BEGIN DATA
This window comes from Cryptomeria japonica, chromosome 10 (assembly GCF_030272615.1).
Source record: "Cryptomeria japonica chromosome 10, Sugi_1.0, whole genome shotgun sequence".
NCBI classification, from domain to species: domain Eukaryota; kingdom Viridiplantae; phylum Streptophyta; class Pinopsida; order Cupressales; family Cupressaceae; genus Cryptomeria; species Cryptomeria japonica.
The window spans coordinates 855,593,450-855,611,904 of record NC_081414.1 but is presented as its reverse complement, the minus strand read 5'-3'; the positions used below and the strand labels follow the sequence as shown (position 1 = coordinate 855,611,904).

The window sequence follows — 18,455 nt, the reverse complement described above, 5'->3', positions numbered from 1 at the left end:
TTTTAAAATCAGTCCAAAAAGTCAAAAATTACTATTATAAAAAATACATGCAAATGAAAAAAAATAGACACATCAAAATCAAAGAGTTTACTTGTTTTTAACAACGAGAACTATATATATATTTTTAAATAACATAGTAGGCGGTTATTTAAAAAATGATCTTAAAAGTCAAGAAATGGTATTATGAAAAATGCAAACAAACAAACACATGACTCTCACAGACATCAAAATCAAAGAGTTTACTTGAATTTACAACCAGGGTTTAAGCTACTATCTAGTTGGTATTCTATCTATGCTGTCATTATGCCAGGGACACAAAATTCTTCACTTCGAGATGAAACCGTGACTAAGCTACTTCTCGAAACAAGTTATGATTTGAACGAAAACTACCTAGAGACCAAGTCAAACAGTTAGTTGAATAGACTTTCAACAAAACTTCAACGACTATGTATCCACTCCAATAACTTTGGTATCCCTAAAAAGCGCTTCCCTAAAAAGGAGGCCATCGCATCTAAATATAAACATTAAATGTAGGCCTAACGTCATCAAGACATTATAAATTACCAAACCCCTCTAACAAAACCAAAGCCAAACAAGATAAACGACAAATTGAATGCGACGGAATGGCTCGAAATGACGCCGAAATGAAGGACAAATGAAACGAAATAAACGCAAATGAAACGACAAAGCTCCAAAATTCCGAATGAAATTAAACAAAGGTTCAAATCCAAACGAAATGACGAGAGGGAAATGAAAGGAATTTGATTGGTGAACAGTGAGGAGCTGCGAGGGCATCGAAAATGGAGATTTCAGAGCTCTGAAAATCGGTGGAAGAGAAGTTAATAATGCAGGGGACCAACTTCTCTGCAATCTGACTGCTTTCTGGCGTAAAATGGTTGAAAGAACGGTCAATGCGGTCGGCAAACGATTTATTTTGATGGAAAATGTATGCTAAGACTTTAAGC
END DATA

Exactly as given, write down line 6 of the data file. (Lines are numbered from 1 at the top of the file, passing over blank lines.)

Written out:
TTTTAAAATCAGTCCAAAAAGTCAAAAATTACTATTATAAAAAATACATGCAAATGAAAAAAAATAGACACATCAAAATCAAAGAGTTTACTTGTTTTTAACAACGAGAACTATATATATATTTTTAAATAACATAGTAGGCGGTTATTTAAAAAATGATCTTAAAAGTCAAGAAATGGTATTATGAAAAATGCAAACAAACAAACACATGACTCTCACAGACATCAAAATCAAAGAGTTTACTTGAATTTACAACCAGGGTTTAAGCTACTATCTAGTTGGTATTCTATCTATGCTGTCATTATGCCAGGGACACAAAATTCTTCACTTCGAGATGAAACCGTGACTAAGCTACTTCTCGAAACAAGTTATGATTTGAACGAAAACTACCTAGAGACCAAGTCAAACAGTTAGTTGAATAGACTTTCAACAAAACTTCAACGACTATGTATCCACTCCAATAACTTTGGTATCCCTAAAAAGCGCTTCCCTAAAAAGGAGGCCATCGCATCTAAATATAAACATTAAATGTAGGCCTAACGTCATCAAGACATTATAAATTACCAAACCCCTCTAACAAAACCAAAGCCAAACAAGATAAACGACAAATTGAATGCGACGGAATGGCTCGAAATGACGCCGAAATGAAGGACAAATGAAACGAAATAAACGCAAATGAAACGACAAAGCTCCAAAATTCCGAATGAAATTAAACAAAGGTTCAAATCCAAACGAAATGACGAGAGGGAAATGAAAGGAATTTGATTGGTGAACAGTGAGGAGCTGCGAGGGCATCGAAAATGGAGATTTCAGAGCTCTGAAAATCGGTGGAAGAGAAGTTAATAATGCAGGGGACCAACTTCTCTGCAATCTGACTGCTTTCTGGCGTAAAATGGTTGAAAGAACGGTCAATGCGGTCGGCAAACGATTTATTTTGATGGAAAATGTATGCTAAGACTTTAAGC